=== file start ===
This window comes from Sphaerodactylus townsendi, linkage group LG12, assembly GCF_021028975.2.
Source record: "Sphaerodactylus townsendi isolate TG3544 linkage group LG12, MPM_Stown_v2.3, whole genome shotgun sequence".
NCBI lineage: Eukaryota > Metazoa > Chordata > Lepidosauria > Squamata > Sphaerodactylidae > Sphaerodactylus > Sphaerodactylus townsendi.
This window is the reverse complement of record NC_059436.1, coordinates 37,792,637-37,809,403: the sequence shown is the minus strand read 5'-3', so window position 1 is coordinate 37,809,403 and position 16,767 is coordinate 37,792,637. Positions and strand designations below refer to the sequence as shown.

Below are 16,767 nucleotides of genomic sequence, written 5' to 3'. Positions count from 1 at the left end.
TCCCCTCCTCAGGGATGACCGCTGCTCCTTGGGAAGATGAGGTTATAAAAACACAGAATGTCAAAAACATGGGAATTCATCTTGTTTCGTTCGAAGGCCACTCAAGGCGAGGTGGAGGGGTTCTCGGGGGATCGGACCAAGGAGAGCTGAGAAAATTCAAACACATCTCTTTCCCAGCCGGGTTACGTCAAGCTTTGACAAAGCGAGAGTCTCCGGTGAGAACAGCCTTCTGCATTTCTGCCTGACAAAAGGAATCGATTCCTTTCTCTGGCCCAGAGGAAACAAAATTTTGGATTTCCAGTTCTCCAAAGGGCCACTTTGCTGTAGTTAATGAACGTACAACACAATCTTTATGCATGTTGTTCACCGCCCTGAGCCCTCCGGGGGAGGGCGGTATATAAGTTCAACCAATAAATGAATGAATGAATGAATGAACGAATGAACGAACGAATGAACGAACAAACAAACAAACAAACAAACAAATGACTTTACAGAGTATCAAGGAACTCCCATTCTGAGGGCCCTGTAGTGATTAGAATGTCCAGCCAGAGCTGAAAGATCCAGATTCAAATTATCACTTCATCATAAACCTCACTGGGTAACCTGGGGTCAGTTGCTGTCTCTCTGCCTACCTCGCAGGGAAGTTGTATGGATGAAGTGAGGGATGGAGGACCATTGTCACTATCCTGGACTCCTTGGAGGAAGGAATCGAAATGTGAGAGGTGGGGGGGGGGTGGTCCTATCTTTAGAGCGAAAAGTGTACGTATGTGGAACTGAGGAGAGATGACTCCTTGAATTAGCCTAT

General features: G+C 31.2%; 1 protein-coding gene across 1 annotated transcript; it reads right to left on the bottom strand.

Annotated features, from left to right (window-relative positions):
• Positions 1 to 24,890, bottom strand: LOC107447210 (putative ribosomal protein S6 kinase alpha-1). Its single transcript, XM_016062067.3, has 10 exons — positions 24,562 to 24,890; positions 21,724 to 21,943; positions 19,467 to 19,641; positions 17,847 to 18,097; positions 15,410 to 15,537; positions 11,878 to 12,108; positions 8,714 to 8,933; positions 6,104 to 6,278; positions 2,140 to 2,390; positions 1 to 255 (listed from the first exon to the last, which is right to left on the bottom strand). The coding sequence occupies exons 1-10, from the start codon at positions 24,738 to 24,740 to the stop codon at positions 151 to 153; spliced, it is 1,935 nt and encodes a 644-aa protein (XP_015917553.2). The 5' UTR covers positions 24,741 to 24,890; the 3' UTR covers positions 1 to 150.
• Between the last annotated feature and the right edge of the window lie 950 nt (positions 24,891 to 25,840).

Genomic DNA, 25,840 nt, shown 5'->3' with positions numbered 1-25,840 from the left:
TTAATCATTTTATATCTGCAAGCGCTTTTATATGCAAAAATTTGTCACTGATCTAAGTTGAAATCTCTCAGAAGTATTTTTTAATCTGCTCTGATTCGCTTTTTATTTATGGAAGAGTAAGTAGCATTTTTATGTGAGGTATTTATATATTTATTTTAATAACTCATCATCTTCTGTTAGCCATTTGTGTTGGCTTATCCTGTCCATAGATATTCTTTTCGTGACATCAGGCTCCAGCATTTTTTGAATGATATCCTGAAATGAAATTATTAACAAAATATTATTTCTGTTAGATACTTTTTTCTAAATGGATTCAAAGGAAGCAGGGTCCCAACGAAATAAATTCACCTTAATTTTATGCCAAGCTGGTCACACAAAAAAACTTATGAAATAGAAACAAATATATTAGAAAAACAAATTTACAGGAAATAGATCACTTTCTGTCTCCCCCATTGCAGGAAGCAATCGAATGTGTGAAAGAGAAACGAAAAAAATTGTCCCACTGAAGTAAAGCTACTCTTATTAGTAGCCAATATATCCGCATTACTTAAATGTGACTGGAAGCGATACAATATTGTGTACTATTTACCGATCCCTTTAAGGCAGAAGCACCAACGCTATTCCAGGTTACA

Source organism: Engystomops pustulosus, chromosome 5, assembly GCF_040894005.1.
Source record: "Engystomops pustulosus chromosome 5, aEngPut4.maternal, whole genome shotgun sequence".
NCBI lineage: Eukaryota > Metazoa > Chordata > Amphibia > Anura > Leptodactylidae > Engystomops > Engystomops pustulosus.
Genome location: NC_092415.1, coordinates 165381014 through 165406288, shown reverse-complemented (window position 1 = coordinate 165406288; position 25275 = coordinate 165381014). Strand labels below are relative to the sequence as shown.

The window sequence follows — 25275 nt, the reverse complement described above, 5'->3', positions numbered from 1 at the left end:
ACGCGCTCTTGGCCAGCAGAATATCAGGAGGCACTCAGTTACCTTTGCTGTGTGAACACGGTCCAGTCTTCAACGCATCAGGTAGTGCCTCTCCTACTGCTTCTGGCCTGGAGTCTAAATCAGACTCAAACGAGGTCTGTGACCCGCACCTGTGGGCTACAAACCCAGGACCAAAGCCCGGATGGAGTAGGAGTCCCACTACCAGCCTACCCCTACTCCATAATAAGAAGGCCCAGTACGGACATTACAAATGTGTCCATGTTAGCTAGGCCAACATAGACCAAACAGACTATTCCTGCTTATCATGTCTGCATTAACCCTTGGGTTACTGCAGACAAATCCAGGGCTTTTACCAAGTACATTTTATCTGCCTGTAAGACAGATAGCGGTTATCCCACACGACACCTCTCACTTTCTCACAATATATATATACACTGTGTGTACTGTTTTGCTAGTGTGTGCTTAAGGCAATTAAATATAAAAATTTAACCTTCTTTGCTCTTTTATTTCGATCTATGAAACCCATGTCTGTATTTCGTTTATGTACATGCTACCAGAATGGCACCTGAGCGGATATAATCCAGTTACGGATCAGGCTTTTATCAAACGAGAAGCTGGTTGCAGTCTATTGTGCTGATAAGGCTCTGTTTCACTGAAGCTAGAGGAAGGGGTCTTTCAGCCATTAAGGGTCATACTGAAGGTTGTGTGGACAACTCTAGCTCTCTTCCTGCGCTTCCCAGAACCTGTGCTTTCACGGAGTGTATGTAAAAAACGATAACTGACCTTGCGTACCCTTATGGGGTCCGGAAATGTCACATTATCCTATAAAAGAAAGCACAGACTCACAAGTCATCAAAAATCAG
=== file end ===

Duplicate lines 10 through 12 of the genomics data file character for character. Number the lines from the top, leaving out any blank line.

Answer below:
• Between the last annotated feature and the right edge of the window lie 950 nt (positions 24,891 to 25,840).

Genomic DNA, 25,840 nt, shown 5'->3' with positions numbered 1-25,840 from the left:
TTAATCATTTTATATCTGCAAGCGCTTTTATATGCAAAAATTTGTCACTGATCTAAGTTGAAATCTCTCAGAAGTATTTTTTAATCTGCTCTGATTCGCTTTTTATTTATGGAAGAGTAAGTAGCATTTTTATGTGAGGTATTTATATATTTATTTTAATAACTCATCATCTTCTGTTAGCCATTTGTGTTGGCTTATCCTGTCCATAGATATTCTTTTCGTGACATCAGGCTCCAGCATTTTTTGAATGATATCCTGAAATGAAATTATTAACAAAATATTATTTCTGTTAGATACTTTTTTCTAAATGGATTCAAAGGAAGCAGGGTCCCAACGAAATAAATTCACCTTAATTTTATGCCAAGCTGGTCACACAAAAAAACTTATGAAATAGAAACAAATATATTAGAAAAACAAATTTACAGGAAATAGATCACTTTCTGTCTCCCCCATTGCAGGAAGCAATCGAATGTGTGAAAGAGAAACGAAAAAAATTGTCCCACTGAAGTAAAGCTACTCTTATTAGTAGCCAATATATCCGCATTACTTAAATGTGACTGGAAGCGATACAATATTGTGTACTATTTACCGATCCCTTTAAGGCAGAAGCACCAACGCTATTCCAGGTTACA